Globalization has reshaped our world, and as a humanitarian actor, the American Red Cross cannot operate in a silo. This has prompted our organization to examine issues beyond our borders, such as targeted attacks on health workers and the use of torture. In the case of health workers, the consequences of violating IHL are devastating. Children don’t get access to vaccines or medicine, they die of largely preventable disease, and the loss of life is staggering.

Q: What are the challenges of engaging the public and how do you overcome them?

A: The rhetoric of fear is a powerful tool, and after the attacks in Paris and California, public attitudes towards the civilians and victims of ISIL and the Syrian conflict, among many others, have not always been receptive. Since the foundation of the Geneva Conventions is to protect civilians in conflict, the efforts by the American Red Cross and our partner National Societies to provide assistance to refugees is exactly in line with our objectives and those whom we have a responsibility to serve. By providing assistance to refugees, we are providing for the needs of the most vulnerable and those who have been deemed eligible for assistance by the US Government.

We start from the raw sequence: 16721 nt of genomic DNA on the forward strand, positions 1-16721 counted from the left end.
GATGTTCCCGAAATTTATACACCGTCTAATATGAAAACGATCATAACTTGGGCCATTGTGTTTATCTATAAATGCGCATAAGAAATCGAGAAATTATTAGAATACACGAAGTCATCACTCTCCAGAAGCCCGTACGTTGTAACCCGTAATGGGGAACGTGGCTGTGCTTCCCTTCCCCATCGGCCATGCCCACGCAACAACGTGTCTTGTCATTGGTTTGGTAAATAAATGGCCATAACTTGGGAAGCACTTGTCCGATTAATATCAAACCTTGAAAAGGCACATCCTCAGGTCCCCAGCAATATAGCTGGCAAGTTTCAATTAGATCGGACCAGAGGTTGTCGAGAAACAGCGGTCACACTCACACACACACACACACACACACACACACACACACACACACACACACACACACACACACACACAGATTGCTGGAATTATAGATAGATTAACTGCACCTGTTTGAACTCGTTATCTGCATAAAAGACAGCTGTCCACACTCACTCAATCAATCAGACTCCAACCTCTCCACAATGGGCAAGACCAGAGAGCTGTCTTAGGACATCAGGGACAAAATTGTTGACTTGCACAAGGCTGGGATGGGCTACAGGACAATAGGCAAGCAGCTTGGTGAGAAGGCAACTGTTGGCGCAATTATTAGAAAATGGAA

Through our IHL Action Campaign program, engaging with youth has been especially rewarding. We discovered that they are highly receptive to the principles of IHL and readily motivated to become advocates for the protection of civilians in conflict and ensuring that all people are treated with humanity.

We are also mobilizing law students through the Clara Barton IHL Competition, introducing them to legal scholars who lead in this field and providing a front-row view to the challenges and obligations of IHL in real-life situations. People often talk about planting seeds. I see the Clara Barton Competition as planting acorns. These emerging law professionals who are drawn to IHL will become titans in this field, leading the conversation, they will move and shape the world and they will be spearheading organizations like Amnesty International, agencies such as the State Department and as high-level government advisors, ensuring that the rules of war always protect civilians and those who are most vulnerable during conflict.

I’m passionate about this event, I see it as an opportunity to shape the world view as these professionals step into their careers, and as an extension, it’s an opportunity to shape the future of the world.


About the Clara Barton the Competition

The American Red Cross is excited to announce the 3rd Clara Barton International Humanitarian Law Competition, to be held March 12-14, 2015 in Seattle, Washington. Named after the founder of the American Red Cross, this simulation-based experiential legal competition will expose rising professionals to the practice of IHL and to real world challenges facing IHL practitioners during armed conflict.